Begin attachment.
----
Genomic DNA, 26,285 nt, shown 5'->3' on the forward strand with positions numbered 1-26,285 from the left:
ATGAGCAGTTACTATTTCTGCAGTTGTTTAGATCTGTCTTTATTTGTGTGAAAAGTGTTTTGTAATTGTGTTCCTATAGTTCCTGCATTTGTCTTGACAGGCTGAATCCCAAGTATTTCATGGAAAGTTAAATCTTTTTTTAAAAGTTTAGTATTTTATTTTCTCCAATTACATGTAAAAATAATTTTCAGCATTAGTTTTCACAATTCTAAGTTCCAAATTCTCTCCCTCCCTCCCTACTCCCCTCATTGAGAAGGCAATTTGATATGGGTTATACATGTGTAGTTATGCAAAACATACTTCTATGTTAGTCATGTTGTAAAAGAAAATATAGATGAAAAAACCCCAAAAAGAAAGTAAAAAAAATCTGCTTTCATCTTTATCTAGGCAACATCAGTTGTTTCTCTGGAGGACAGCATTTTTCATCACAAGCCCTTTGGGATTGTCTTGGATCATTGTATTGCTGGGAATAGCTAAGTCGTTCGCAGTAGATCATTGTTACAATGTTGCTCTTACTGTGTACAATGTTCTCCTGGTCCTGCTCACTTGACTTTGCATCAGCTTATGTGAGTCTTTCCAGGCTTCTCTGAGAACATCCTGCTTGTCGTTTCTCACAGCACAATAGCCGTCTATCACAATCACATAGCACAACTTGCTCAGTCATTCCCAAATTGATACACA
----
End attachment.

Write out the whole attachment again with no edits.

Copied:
Genomic DNA, 26,285 nt, shown 5'->3' on the forward strand with positions numbered 1-26,285 from the left:
ATGAGCAGTTACTATTTCTGCAGTTGTTTAGATCTGTCTTTATTTGTGTGAAAAGTGTTTTGTAATTGTGTTCCTATAGTTCCTGCATTTGTCTTGACAGGCTGAATCCCAAGTATTTCATGGAAAGTTAAATCTTTTTTTAAAAGTTTAGTATTTTATTTTCTCCAATTACATGTAAAAATAATTTTCAGCATTAGTTTTCACAATTCTAAGTTCCAAATTCTCTCCCTCCCTCCCTACTCCCCTCATTGAGAAGGCAATTTGATATGGGTTATACATGTGTAGTTATGCAAAACATACTTCTATGTTAGTCATGTTGTAAAAGAAAATATAGATGAAAAAACCCCAAAAAGAAAGTAAAAAAAATCTGCTTTCATCTTTATCTAGGCAACATCAGTTGTTTCTCTGGAGGACAGCATTTTTCATCACAAGCCCTTTGGGATTGTCTTGGATCATTGTATTGCTGGGAATAGCTAAGTCGTTCGCAGTAGATCATTGTTACAATGTTGCTCTTACTGTGTACAATGTTCTCCTGGTCCTGCTCACTTGACTTTGCATCAGCTTATGTGAGTCTTTCCAGGCTTCTCTGAGAACATCCTGCTTGTCGTTTCTCACAGCACAATAGCCGTCTATCACAATCACATAGCACAACTTGCTCAGTCATTCCCAAATTGATACACA